Photo: Jaap Arriens/NurPhoto via Getty Images

Facebook will be sunsetting "M," its text-based and human-assisted virtual assistant it debuted in 2015, according to The Verge. The contract workers who took care of users' requests will be offered other jobs at the company, and automated aspects of the service will live on with the Messenger app.

The big picture: In the last couple of years, Facebook has really pushed to take its Messenger app to the next level with chat bots and experiments like M, but adoption has been slow. M was only ever available to about 2,000 people in California, according to The Verge. Overall, it seems like Facebook concluded it wasn't as efficient or appealing as it had hoped.

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Updated 2 hours ago - Politics & Policy

U.S. officials: Iran and Russia aim to interfere in election

Iran and Russia have obtained voter registration information that can be used to undermine confidence in the U.S. election system, Director of National Intelligence John Ratcliffe announced at a press conference Wednesday evening.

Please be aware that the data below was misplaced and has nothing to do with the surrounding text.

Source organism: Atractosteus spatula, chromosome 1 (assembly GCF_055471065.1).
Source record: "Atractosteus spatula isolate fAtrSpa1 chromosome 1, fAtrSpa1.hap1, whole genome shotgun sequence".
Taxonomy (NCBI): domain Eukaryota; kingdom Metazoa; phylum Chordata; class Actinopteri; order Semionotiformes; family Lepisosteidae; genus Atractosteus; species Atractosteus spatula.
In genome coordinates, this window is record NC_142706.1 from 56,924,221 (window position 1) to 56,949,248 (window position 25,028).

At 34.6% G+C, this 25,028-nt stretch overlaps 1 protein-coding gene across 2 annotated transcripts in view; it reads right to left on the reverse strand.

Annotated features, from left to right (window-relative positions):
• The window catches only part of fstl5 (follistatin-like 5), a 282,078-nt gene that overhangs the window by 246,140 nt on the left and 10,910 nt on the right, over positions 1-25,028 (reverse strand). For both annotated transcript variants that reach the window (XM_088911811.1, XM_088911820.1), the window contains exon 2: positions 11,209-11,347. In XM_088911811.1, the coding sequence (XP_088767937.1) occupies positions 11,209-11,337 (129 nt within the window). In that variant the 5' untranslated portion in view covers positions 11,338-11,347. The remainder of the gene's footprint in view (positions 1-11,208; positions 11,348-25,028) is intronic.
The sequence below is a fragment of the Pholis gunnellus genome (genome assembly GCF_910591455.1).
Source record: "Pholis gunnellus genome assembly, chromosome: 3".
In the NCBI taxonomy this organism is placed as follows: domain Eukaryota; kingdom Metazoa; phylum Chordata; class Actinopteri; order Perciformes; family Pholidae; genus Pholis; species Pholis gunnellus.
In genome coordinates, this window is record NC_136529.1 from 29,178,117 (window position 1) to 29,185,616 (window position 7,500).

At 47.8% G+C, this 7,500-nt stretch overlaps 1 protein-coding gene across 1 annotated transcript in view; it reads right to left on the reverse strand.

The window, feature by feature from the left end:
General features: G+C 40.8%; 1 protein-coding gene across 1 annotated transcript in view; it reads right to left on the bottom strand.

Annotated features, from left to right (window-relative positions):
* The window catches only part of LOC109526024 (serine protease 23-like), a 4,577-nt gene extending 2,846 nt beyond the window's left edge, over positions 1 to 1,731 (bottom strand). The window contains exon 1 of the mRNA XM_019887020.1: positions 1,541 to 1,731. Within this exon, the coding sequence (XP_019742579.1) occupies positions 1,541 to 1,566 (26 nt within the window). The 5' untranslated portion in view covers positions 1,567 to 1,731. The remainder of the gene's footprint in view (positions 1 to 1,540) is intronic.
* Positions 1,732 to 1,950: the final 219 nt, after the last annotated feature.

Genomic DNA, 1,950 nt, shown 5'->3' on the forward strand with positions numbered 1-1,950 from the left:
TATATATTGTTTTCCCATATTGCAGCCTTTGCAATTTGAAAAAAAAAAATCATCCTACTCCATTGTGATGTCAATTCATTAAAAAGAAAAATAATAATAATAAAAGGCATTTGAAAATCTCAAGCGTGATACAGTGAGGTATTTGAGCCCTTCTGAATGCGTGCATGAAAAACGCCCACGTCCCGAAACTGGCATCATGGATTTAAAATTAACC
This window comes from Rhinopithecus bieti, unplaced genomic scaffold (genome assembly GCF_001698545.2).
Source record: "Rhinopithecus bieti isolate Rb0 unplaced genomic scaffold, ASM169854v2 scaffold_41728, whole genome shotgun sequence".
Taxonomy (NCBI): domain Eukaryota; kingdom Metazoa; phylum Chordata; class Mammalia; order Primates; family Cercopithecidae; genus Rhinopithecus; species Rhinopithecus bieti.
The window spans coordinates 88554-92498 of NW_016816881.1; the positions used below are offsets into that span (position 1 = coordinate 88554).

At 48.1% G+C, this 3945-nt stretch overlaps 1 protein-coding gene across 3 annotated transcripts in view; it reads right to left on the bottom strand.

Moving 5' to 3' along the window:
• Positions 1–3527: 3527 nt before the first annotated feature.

Why it matters: The revelation comes roughly two weeks before Election Day. Ratcliffe said Iran has sent threatening emails to Democratic voters this week in states across the U.S. and spread videos claiming that people can vote more than once.

Updated 2 hours ago - Politics & Policy

Coronavirus dashboard

Illustration: Aïda Amer/Axios

  1. Politics: Senate Democrats block vote on McConnell's targeted COVID relief bill McConnell urges White House not to strike stimulus deal before election.
  2. Economy: Why the stimulus delay isn't a crisis (yet).
  3. Health: New York reports most COVID cases since MayStudies show drop in coronavirus death rate — The next wave is gaining steam.
  4. Education: Schools haven't become hotspots — San Francisco public schools likely won't reopen before the end of the year.
  5. World: Spain becomes first nation in Western Europe to exceed 1 million cases.
Updated 3 hours ago - Politics & Policy

Supreme Court blocks Alabama curbside voting measure

Photo: Mark Wilson/Getty Images

The Supreme Court on Wednesday evening blocked a lower court order that would have allowed voters to cast ballots curbside at Alabama polling places on Election Day.

Whit it matters: With less than two weeks until Election Day, the justices voted 5-3 to reinstate the curbside voting ban and overturn a lower court judge's ruling designed to protect people with disabilities during the coronavirus pandemic.

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